Ottoman Balkans

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Collection of 6 postcards of the series Campagne D’Orient 1914-1917, which focuses on Salonica. This group shows Turkish culture, although one image is of a Madagascar musician. T

Price: $150.00

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Italian postcard from occupied Albania (Valona). Caption reads “unbending conflict for an Italian penny”. T

Price: $20.00

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Photo postcard from “Colonia Italiana” in Scutari. Not dated but at least 10-20 years before Italy invaded Albania. T

Price: $40.00

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Three vintage postcards of Jews of Salonica.T

Price: $90.00

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Collection of 33 postcards of ethnic Turks in Macedonia and Salonica before and during World War 1. T

Price: $800.00

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Two views of Sarajevo pre-World War 1. T

Price: $50.00

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Four vintage postcards of Greek islands when they were under the control of Turkey or Italy. Shown are Mitylene Island, Coo, Leskovici and Kos. T

Price: $140.00

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Postcard of Crete stamped by the Distaccamento Militare Italiano. T

Price: $40.00

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Two vintage postcards published by Italian catholic missions in Albania and Montenegro. T

Price: $50.00

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Collection of 9 postcards by famed artist Goyet of different types in Salonica during World War 1. In Greek, French and English. T

Price: $270.00

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Dismantled photo album of the Italian occupation of Rhodes. 19 photos in all, crisp and clear. No captions. One photo says Istanbul but I think it is Rhodes. N

Price: $400.00

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Rare early twentieth century postcard of the Italian school in Scutari. T

Price: $40.00

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Print from a Romanian periodical dated 1906 showing Romanians destroying a Turkish vessel in 1877. Size: 40 x 56 cm.

Price: $150.00

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GREEK POSTER OF THE BATTLE OF DOMOKOS, MAY 17, 1897. Size: 40 x 61 cm.

Price: $800.00

Note: Officially, war between Greece and Turkey (the first time they had fought each other since the War of Independence in 1821) was declared on April 18. Heavy battles occurred between April 21-22 outside the town of Tyrnavos and Larissa fell on April 27, while the Greek front was reorganized behind the strategic lines of Velestino, in Farsala. On May 5, three Ottoman divisions attacked Farsala forcing an orderly withdrawal of Greek forces to Domokos. At Domokos, the Greeks assembled 40,000 men in a strong defensive position, joined by about 2,000 Italian "Red Shirts" volunteers under the command of Ricciotti Garibaldi, son of the famous General Garibaldi. The Turks had a total of about 70,000 troops, of whom about 45,000 were directly engaged in the battle. On May 16, the attackers sent part of their army around the flank of the Greeks to cut off their line of retreat but it failed to arrive in time. The next day the rest of their army made a frontal assault. The Turks were held at bay by the fire of the defending infantry until their left flank defeated the Greek right. The Ottoman formation broke through forcing a renewed withdrawal. Antonio Fratti, an Italian parliamentarian, died in the fighting. The Greeks were ordered to stand their ground at Thermopylae but on May 20 a ceasefire came into effect. The Ottoman Empire defeated Greece but lost Crete due to international pressure. Greece was forced to cede minor border areas and to pay heavy reparations. In order to pay the latter, the Greek economy came under international supervision. The forced armistice was a humiliation for the Greeks, highlighting the unpreparedness of the country to fulfill its national aspirations of uniting Greeks under Ottoman rule (Megali Idea). This awareness laid the seeds for the revolution of 1909 which called for immediate reforms in the army, economy and society. Eventually, Eleftherios Venizelos would come to power and as a leader of the Liberal party, he would instigate a wide range of reforms which would transform the Greek state leading it to the victorious Balkan Wars four years later. This is the only battle I am aware of where Garibaldi Red Shirts fought alongside the Greeks. I thought you might be interested because it combines your Turkish, Greek and Italian interest, in regards to Turkish history. This print is NOT held within the Getty Museum.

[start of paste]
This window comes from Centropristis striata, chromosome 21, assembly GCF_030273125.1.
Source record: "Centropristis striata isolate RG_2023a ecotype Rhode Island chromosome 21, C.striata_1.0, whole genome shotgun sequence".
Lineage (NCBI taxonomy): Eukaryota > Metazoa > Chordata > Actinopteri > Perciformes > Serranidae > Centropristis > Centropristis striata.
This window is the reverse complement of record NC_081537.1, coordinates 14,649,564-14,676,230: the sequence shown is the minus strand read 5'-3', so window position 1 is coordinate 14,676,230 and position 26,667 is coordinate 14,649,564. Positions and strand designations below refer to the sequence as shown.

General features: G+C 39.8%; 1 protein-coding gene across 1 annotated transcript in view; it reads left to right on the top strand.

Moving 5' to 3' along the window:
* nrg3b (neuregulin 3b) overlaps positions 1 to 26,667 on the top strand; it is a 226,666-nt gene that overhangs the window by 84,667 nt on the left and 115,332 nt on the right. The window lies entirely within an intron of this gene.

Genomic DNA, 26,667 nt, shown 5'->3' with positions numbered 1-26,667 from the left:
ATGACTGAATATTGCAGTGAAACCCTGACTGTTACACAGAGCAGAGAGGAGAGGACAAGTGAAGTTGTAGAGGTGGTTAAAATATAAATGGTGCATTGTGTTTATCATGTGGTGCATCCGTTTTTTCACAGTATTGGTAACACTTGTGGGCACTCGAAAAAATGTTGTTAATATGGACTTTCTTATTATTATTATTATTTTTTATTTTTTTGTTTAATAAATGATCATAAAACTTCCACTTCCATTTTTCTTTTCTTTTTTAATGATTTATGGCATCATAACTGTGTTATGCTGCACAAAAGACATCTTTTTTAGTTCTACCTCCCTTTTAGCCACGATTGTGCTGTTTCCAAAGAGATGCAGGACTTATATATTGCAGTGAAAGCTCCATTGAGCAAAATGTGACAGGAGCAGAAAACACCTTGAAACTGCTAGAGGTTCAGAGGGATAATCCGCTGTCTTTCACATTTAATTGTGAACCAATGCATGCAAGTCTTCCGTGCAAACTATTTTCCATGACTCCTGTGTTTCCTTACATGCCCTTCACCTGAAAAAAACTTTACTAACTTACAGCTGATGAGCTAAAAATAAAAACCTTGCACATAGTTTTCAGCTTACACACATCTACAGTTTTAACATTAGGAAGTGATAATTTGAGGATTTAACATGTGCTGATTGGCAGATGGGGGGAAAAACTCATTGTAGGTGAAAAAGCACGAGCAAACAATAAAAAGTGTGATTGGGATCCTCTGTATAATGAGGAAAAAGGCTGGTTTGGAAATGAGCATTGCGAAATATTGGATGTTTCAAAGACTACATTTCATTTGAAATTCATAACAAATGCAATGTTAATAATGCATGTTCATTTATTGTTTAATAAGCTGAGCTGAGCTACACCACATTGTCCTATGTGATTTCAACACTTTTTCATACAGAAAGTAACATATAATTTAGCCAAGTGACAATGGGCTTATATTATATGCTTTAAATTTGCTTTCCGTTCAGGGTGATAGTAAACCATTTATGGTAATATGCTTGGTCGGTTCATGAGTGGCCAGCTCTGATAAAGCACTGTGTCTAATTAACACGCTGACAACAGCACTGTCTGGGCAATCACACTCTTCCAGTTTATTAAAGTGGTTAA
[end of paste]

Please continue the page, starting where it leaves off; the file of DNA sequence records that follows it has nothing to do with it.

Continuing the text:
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19th century French “Game of the Goose”. The theme is “the Renewal of the Greeks”, with Greeks holding a flag with number 63 on it. This is the last number in the game and also the year (1863) of the ascension of King George I to the throne of Greece, following Greece’s failed attempt to support Russia during the Crimea War. This would date the game to around that period. Some text missing at the fold, which is normal for its age. Size: 38 x 51 cm.

Price: $400.00